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Re: In the figure above, what is the value of z?
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Updated on: 13 Mar 2018, 11:31
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walker wrote:
In the figure above, what is the value of z?
1) x = y = 1 2) w = 2
IMPORTANT: For geometry Data Sufficiency questions, we are typically checking to see whether the statements "lock" a particular angle, length, or shape into having just one possible measurement. This concept is discussed in much greater detail in the video at the bottom of the page.
Target question:What is the value of z?
Statement 1: x = y = 1 This statement locks a few lengths into place. However, if we MENTALLY grab the bottom right vertex, we can pull it right to left, without affecting the fact that x = y = 1. This means that we can alter the length of bottom side, which means we can alter the value of z Since we cannot answer the target question with certainty, statement 1 is NOT SUFFICIENT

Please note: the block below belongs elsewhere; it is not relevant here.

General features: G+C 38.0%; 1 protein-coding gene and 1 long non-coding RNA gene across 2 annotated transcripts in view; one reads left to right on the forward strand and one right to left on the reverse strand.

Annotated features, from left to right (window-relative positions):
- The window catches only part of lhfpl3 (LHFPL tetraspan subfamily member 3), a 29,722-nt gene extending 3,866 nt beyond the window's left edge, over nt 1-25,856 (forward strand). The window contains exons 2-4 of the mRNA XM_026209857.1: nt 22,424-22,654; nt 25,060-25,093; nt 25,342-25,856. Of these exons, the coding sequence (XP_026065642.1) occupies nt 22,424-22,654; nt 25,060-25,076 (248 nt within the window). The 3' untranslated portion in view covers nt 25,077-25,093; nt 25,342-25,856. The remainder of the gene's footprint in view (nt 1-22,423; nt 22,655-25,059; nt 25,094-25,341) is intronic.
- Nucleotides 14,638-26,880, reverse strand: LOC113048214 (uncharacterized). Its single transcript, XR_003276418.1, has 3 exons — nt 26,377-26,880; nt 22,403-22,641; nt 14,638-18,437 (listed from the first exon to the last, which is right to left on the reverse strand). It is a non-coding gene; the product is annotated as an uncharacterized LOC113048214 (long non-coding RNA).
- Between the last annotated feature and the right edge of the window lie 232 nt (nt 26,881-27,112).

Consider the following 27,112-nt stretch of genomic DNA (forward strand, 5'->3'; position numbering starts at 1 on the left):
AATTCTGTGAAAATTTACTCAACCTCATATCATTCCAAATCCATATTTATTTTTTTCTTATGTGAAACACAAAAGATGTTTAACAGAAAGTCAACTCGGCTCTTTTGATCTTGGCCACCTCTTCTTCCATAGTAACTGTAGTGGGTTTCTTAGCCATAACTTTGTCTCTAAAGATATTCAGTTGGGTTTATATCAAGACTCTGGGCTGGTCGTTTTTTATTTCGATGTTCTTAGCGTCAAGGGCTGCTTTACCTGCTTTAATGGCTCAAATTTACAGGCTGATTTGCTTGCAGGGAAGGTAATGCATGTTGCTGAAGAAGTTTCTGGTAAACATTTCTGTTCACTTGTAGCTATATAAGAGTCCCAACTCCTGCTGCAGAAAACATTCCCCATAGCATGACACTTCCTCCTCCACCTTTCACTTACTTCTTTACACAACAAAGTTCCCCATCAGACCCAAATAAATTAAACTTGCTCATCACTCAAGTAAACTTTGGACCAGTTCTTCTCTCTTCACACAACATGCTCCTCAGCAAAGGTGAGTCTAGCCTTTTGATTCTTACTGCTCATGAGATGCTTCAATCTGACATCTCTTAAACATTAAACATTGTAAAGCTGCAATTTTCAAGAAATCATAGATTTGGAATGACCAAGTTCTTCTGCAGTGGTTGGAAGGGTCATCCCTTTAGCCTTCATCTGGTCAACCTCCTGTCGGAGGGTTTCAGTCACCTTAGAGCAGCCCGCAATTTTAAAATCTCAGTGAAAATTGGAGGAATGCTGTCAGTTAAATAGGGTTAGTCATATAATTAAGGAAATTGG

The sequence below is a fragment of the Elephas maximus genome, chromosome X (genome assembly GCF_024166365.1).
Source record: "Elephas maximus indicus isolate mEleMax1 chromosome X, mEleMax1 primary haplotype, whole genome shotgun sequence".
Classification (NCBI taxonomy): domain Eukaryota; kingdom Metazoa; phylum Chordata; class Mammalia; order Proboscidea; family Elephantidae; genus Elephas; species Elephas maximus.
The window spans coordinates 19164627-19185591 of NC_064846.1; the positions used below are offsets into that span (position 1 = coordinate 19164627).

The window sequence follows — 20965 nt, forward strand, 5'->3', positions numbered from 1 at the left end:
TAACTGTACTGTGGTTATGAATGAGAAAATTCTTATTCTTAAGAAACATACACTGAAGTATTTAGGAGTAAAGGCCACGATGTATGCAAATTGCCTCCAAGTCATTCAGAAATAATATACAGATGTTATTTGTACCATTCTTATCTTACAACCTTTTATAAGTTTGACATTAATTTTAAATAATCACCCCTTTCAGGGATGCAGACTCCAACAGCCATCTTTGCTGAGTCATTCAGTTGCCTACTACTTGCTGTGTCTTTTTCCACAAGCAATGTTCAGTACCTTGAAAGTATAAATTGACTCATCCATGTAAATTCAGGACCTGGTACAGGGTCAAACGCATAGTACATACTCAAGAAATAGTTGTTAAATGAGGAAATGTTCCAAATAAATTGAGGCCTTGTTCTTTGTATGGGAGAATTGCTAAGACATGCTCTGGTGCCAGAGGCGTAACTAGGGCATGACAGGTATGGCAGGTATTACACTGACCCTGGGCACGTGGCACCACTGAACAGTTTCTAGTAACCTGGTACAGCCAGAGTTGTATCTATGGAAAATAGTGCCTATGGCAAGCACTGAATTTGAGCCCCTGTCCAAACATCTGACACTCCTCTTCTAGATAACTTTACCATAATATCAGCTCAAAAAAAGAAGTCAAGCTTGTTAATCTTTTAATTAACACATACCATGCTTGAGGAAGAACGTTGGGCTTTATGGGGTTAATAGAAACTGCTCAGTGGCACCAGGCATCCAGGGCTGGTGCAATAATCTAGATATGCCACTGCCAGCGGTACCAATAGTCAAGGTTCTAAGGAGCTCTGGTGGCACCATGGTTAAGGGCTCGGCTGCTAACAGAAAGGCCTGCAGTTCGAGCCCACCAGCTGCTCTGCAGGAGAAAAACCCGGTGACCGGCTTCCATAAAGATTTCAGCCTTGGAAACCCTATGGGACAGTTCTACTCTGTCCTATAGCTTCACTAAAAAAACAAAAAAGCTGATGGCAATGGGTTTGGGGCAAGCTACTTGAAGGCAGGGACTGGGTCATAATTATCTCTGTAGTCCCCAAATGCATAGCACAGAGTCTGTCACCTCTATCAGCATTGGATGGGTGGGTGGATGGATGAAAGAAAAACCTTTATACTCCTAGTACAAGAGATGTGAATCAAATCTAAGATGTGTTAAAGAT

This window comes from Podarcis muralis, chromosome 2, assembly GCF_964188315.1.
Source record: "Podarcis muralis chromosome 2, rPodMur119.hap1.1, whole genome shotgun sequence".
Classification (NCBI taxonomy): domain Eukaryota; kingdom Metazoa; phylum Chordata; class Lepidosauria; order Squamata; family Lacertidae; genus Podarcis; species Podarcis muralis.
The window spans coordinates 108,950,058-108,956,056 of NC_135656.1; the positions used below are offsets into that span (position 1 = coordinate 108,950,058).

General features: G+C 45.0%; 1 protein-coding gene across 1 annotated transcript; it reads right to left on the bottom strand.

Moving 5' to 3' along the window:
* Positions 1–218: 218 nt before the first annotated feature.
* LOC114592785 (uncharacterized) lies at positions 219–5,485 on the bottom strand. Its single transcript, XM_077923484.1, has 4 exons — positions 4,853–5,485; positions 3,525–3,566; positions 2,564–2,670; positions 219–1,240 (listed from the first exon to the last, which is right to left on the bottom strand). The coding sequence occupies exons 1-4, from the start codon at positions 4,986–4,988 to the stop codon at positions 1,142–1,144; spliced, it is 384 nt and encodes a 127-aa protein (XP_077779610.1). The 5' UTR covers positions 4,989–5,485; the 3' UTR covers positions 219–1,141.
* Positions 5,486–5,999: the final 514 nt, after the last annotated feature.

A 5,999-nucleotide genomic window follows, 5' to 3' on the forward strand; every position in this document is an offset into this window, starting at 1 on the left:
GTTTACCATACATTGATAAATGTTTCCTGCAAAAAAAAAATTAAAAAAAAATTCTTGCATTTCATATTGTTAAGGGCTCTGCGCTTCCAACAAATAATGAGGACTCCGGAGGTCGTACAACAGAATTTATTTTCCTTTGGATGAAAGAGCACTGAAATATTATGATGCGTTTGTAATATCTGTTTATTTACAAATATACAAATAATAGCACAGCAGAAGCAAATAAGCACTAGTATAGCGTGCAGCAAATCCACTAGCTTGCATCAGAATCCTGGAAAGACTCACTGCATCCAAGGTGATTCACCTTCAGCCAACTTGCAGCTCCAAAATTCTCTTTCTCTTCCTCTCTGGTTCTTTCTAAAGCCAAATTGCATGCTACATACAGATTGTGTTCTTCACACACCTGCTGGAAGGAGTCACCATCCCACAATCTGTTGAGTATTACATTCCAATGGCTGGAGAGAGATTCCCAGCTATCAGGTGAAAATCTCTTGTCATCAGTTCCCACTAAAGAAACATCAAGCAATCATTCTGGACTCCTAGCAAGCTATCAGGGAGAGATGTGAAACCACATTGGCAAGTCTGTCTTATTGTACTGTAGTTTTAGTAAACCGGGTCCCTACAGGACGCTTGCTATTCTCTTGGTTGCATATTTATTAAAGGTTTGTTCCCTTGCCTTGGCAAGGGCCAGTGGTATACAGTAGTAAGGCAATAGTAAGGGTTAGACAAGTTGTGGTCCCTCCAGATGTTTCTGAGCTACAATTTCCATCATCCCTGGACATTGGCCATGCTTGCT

Statement 2: w = 2 This statement locks the hypotenuse into place. However, if we MENTALLY grab the left-most side (with length x), we can move that side right and left, without affecting the fact that w = 2 This means that we can alter the length of bottom side, which means we can alter the value of z Since we cannot answer the target question with certainty, statement 2 is NOT SUFFICIENT
Statements 1 and 2 combined Knowing that x = 1 and w = 2 means we can use the Pythagorean Theorem to find the length of the bottom side of the right triangle. Once we know the length of the bottom side of the right triangle, we can add it to 1 to get the length of bottom side, which means we can definitely determine the value of z Since we can answer the target question with certainty, the combined statements are SUFFICIENT
Stat 1: X = Y = 1 , from the figure we can understand that all sides are equal and it is square. Z = 1 + A .. we are not sure of A ( A is the bottom line in right angled triangle)...Insufficient.
Stat 2: W = 2... We are not sure the about atleast the other side of the right angled triangle to know the value of A...Insufficient.
Stats 1 + 2 = \(1^2\) + \(A^2\) = \(2^2\) ... we can get the value of A... both sufficient to get the value of Z.
Re: In the figure above, what is the value of z?
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03 Apr 2019, 20:11
x=y=1 implies its a square but we still need one ore side of the trianglee or an angle to find the other side with first statement so insufficient. Statement 2 is clearly insufficient alone.
But both the statements combined are sufficient as we have 2 sides known.
gmatclubot
Re: In the figure above, what is the value of z?
[#permalink]
03 Apr 2019, 20:11